How much AI is ‘enough’?

So – it begins – you might want to say, if you’re melodramatic. A U.S. Defence company has now announced that its drone ‘AI’ software has been able to defeat a human pilot in simulations every time.

This of course is very significant for the aircraft and defence industries.  New fighter craft cost billions – in the case of the new f-35 Lightning it’s reportedly $1.5 trillion, allegedly making it the most expensive weapons system ever.  Drones tend to be cheaper. Especially when you consider that one of the most expensive components of a fighter jet is the pilot.  It takes a significant amount of time and effort to train pilots whereas a drone can be rolled out much faster.  Once you’ve written the code controlling combat, it can just be uploaded to drone after drone after drone.  The article doesn’t mention it but ultimately the drone would also gladly sacrifice itself to defeat its enemy – if for instance, the other craft is about to launch a nuclear attack. This is not as far-fetched as it may seem.

The company has cracked a key problem in how to handle multiple inputs faster although it’s interesting to note that the actual AI is very limited, hence my use of quotes around the term.  In my opinion, the term AI is over-used and should be saved for something that actually approaches intelligence and decision making in highly complex environments.  Funnily enough, air combat is much less complex than say cleaning a house!  You deal with an open environment where you have clear inputs from your radar, satellite positioning systems etc., and your definition of success is straightforward – destroy the other craft whilst avoiding destruction, using a limited range of weaponry at your disposal.  Instead, this form of advanced automation might be best suited to some human intervention – for example, having a “swarm” of highly automated drones taking tactical decisions (how to win specific fights). Whereas a human oversees the overall strategic objectives – deciding where to strike, monitoring data on the enemy and then pushing the button ordering the attack – at which point the machines with their superhuman speed, lack of any kind of fear and doubt will execute their programmes and deliver results.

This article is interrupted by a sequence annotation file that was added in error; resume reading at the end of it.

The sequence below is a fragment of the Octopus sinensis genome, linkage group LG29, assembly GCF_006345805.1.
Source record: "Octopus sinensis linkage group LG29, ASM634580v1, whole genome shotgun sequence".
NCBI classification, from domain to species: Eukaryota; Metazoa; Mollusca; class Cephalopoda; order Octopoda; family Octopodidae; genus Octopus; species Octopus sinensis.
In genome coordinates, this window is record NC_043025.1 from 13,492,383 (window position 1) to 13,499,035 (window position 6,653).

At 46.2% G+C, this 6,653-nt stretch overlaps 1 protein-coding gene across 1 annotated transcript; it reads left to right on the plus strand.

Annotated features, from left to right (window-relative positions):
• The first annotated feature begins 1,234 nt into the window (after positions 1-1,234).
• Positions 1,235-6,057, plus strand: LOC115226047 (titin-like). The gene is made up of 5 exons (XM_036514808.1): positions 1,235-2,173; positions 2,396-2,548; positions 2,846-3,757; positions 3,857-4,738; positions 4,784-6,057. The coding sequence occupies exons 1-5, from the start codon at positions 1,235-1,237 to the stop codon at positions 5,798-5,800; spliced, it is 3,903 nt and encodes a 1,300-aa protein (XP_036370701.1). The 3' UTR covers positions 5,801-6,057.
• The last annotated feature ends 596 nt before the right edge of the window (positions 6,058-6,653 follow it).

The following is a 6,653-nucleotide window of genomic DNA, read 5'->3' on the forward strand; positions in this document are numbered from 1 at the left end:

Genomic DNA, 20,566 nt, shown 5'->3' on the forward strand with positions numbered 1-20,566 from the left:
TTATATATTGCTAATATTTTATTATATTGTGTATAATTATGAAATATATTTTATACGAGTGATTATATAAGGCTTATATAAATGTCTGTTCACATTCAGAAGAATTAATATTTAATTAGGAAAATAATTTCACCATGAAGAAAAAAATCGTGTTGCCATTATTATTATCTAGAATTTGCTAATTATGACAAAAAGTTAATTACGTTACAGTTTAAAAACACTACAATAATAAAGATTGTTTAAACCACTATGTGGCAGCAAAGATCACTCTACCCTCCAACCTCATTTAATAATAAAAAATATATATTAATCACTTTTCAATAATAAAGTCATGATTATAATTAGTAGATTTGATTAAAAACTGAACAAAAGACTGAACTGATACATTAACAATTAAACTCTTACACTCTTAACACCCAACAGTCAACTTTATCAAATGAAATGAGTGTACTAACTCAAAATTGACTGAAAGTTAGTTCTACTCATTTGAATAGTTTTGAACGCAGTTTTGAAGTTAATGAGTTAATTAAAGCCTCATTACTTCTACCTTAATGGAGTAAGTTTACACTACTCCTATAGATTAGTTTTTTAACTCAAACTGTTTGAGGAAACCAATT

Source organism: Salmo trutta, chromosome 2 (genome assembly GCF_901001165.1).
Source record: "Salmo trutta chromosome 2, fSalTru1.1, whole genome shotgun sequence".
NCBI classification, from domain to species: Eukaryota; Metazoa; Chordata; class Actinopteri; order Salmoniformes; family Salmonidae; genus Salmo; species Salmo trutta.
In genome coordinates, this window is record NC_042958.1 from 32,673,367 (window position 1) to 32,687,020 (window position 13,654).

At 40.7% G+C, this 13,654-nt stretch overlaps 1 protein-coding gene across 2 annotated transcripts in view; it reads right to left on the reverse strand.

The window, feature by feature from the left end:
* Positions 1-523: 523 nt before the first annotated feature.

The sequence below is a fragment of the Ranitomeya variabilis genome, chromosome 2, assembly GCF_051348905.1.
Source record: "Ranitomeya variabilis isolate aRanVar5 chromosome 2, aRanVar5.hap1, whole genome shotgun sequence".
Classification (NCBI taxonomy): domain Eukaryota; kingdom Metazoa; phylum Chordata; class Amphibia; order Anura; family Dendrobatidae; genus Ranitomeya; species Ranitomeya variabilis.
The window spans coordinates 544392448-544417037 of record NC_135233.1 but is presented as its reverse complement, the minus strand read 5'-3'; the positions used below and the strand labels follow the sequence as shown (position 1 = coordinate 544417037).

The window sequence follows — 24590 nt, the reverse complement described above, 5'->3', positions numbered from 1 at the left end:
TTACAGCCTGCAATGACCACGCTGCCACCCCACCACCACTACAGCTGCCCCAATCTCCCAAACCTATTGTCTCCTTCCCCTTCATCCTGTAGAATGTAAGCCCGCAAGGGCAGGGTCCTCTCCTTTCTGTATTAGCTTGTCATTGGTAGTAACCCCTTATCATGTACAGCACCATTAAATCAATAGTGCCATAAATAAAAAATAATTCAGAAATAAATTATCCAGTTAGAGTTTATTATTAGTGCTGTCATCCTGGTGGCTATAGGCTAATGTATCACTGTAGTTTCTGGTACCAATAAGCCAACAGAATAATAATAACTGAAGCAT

I will leave it to the defence experts to draw the roadmap for future warfare, but there are learnings in the article for us civilians as well. It pays to remember that more civilian applications than we would like come from military inventions – nuclear power, radar etc. Take the old chestnut of self-driving cars.  Ideally these should be totally autonomous, but it might be much more palatable to have some human oversight at least before we have access to (very) robust real AI.  Imagine a city with ‘swarms’ of autonomous cars with overseers for each individual ‘swarm’.  The overseer is monitoring the overall performance, but crucially is ready to take more advanced decisions in a number of cases – breakdown, complaining customers or when a car starts acting erratically due to e.g. broken sensors or soft/hardware failure.  They can order a new car, talk to the customers about any complaints and rapidly get emergency units in place if needed.

I wonder if there are some of those new jobs that we are not even training the kids for in this?  Swarm herder?  Drone overseer?  Auto-consultant manager?  Hmmm…